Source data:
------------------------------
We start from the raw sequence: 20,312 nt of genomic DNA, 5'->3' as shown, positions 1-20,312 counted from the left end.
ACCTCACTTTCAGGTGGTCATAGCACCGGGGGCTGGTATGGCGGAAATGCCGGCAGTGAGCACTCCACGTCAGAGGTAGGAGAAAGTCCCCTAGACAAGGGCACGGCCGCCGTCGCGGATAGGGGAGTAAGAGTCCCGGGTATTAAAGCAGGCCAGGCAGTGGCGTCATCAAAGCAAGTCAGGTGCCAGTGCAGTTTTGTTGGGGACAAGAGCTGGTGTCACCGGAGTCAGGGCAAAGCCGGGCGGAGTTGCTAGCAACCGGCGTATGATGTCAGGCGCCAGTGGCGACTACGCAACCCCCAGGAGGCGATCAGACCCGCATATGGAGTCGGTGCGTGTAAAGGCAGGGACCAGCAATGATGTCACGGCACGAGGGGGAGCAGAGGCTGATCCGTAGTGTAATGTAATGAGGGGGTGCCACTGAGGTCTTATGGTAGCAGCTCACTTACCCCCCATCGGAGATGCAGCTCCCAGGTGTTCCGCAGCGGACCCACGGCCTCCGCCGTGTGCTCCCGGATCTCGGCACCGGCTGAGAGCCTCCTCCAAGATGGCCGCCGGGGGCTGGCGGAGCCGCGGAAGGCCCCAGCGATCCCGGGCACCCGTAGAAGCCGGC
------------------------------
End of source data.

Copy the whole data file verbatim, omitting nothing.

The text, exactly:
We start from the raw sequence: 20,312 nt of genomic DNA, 5'->3' as shown, positions 1-20,312 counted from the left end.
ACCTCACTTTCAGGTGGTCATAGCACCGGGGGCTGGTATGGCGGAAATGCCGGCAGTGAGCACTCCACGTCAGAGGTAGGAGAAAGTCCCCTAGACAAGGGCACGGCCGCCGTCGCGGATAGGGGAGTAAGAGTCCCGGGTATTAAAGCAGGCCAGGCAGTGGCGTCATCAAAGCAAGTCAGGTGCCAGTGCAGTTTTGTTGGGGACAAGAGCTGGTGTCACCGGAGTCAGGGCAAAGCCGGGCGGAGTTGCTAGCAACCGGCGTATGATGTCAGGCGCCAGTGGCGACTACGCAACCCCCAGGAGGCGATCAGACCCGCATATGGAGTCGGTGCGTGTAAAGGCAGGGACCAGCAATGATGTCACGGCACGAGGGGGAGCAGAGGCTGATCCGTAGTGTAATGTAATGAGGGGGTGCCACTGAGGTCTTATGGTAGCAGCTCACTTACCCCCCATCGGAGATGCAGCTCCCAGGTGTTCCGCAGCGGACCCACGGCCTCCGCCGTGTGCTCCCGGATCTCGGCACCGGCTGAGAGCCTCCTCCAAGATGGCCGCCGGGGGCTGGCGGAGCCGCGGAAGGCCCCAGCGATCCCGGGCACCCGTAGAAGCCGGC